Skip to content
Facebook drops China-based network spreading false COVID-19 claims: NPR


Meta has taken down six account networks for abusing its platforms, highlighting how bad actors around the world are using social media as a tool to promote false information and harass opponents.

Kirill Kudryavtsev / AFP via Getty Images


hide caption

toggle legend

Kirill Kudryavtsev / AFP via Getty Images

Facebook drops China-based network spreading false COVID-19 claims: NPR

Meta has taken down six account networks for abusing its platforms, highlighting how bad actors around the world are using social media as a tool to promote false information and harass opponents.

Kirill Kudryavtsev / AFP via Getty Images

The parent company of Facebook and Instagram said on Wednesday it had deleted more than 600 accounts, pages and groups linked to a Chinese influence operation spreading COVID-19 disinformation, including an account claiming to be a fictitious Swiss biologist.

The China-based network was one of six Meta, formerly known as Facebook, deleted in November for abusing its platforms, a reminder that bad actors around the world are using social media to promote false information and harass opponents.

The other operations included a support operation for Hamas and two others, based in Poland and Belarus, which focused on the migration crisis at the countries’ common border.

Meta also suppressed a network linked to a European anti-vaccination conspiracy movement that harassed doctors, politicians and journalists on Facebook and other internet platforms, as well as a group of accounts in Vietnam who were reporting activists to Facebook. and criticism of the government in an attempt to get people banned from the social network.

The China-based operation came to light after the company was alerted to an account claiming to be a Swiss biologist named Wilson Edwards (such a person does not exist). The account posted allegations on Facebook and Twitter in July that the United States was pressuring scientists at the World Health Organization to blame China for the COVID-19 virus. Messages alleging US bullying quickly appeared in Chinese state media reports.

“This campaign was a mirror room, endlessly reflecting a single fake character,” wrote Ben Nimmo, who investigates influence operations at Meta, in the company report. Meta linked the operation to individuals in China and to people “associated with Chinese state-owned infrastructure companies located around the world,” he said.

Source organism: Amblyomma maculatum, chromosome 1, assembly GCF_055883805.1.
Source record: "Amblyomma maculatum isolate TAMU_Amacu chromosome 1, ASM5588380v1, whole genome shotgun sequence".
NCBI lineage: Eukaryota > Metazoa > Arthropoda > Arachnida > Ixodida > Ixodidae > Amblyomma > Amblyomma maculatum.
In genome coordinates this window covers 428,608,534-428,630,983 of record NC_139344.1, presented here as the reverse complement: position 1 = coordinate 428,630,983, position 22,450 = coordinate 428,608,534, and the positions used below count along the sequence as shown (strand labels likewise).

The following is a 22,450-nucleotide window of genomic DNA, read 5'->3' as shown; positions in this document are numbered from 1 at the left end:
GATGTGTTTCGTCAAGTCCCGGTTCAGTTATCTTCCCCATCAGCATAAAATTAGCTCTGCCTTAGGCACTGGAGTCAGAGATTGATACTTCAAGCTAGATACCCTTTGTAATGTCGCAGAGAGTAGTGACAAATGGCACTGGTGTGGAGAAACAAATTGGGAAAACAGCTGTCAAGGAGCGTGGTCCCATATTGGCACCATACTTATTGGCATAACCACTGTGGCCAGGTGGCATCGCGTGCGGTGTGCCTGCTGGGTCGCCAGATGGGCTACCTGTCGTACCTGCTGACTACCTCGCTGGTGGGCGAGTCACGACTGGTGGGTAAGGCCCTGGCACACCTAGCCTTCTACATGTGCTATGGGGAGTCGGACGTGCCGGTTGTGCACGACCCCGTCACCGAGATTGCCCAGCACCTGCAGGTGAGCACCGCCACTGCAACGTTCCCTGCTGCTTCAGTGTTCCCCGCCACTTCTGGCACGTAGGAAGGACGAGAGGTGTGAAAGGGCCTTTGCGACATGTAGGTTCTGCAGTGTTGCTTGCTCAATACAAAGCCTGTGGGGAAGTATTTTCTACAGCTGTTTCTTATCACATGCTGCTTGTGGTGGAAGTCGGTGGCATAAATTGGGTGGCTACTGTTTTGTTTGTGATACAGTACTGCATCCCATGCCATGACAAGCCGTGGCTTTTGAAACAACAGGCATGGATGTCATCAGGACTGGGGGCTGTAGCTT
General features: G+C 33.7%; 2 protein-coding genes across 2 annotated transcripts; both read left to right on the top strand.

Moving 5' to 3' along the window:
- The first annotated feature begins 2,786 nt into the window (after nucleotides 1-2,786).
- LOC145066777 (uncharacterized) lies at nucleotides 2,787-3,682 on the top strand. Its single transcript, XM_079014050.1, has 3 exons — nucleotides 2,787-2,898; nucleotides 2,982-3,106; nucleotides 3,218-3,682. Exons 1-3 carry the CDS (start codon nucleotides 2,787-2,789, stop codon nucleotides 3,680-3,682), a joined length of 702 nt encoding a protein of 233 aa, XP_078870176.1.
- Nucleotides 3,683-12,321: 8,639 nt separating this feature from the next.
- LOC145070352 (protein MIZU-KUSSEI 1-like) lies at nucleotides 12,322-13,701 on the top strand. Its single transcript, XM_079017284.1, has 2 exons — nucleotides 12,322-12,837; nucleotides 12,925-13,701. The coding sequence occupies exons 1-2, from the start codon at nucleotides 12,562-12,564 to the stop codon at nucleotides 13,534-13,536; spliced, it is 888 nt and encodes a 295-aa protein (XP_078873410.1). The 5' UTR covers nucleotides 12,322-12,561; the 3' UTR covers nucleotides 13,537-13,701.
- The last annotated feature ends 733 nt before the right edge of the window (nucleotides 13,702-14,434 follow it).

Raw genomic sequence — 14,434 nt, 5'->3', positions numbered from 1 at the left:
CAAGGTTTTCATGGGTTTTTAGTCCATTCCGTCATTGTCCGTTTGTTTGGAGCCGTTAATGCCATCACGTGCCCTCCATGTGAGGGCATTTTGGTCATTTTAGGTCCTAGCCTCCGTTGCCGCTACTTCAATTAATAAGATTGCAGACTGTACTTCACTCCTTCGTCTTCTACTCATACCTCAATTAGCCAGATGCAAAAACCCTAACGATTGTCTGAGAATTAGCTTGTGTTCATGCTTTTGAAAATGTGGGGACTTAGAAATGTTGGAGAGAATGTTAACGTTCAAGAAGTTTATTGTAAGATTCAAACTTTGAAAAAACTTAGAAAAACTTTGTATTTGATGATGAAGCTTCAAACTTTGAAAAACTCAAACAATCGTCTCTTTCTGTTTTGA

The Chinese operation was an example of what Meta calls “coordinated inauthentic behavior,” in which adversaries use fake accounts for influence trades, as Russian agents have done by posing as Americans on the Internet. Facebook in the run-up to the 2016 US presidential election.

But recently, the Meta security team has broadened its scope to eliminate the accounts of real people who work together to cause harm both on Facebook and offline.

It is in this logic that we removed a network of accounts in Italy and France linked to an anti-vaccination movement known as V_V. According to a report by research firm Graphika, the group largely coordinates on the Telegram messaging app, but “appears to primarily target Facebook, where its members display the group’s double V symbol on their profile photos and swarm in them. Comment sections of posts pleading for COVID-19 vaccines with hundreds of abusive posts. ” Graphika said the group had also degraded health facilities and tried to disrupt public immunization programs.

Meta said people behind the network are using real, duplicate and fake accounts to mass comment on Facebook posts and intimidate people. This violates the company’s rules against “brigading”. Meta said it is not banning all V_V content, but will take additional action if it finds out about behavior that is against the rules. He did not specify how many accounts he deleted from the network.

The company acknowledged that while it was getting faster at detecting and removing accounts that break its rules, it was playing cat and mouse.

“Antagonistic networks do not try to adapt perfectly to our policies or to violate only one at a time,” Nathaniel Gleicher, head of security policy at Meta, wrote Wednesday in an article in blog. “We build our defenses with the hope that they won’t stop, but rather adapt and try new tactics.

Editor’s Note: Meta pays NPR to license NPR content.

Not all news on the site expresses the point of view of the site, but we transmit this news automatically and translate it through programmatic technology on the site and not from a human editor.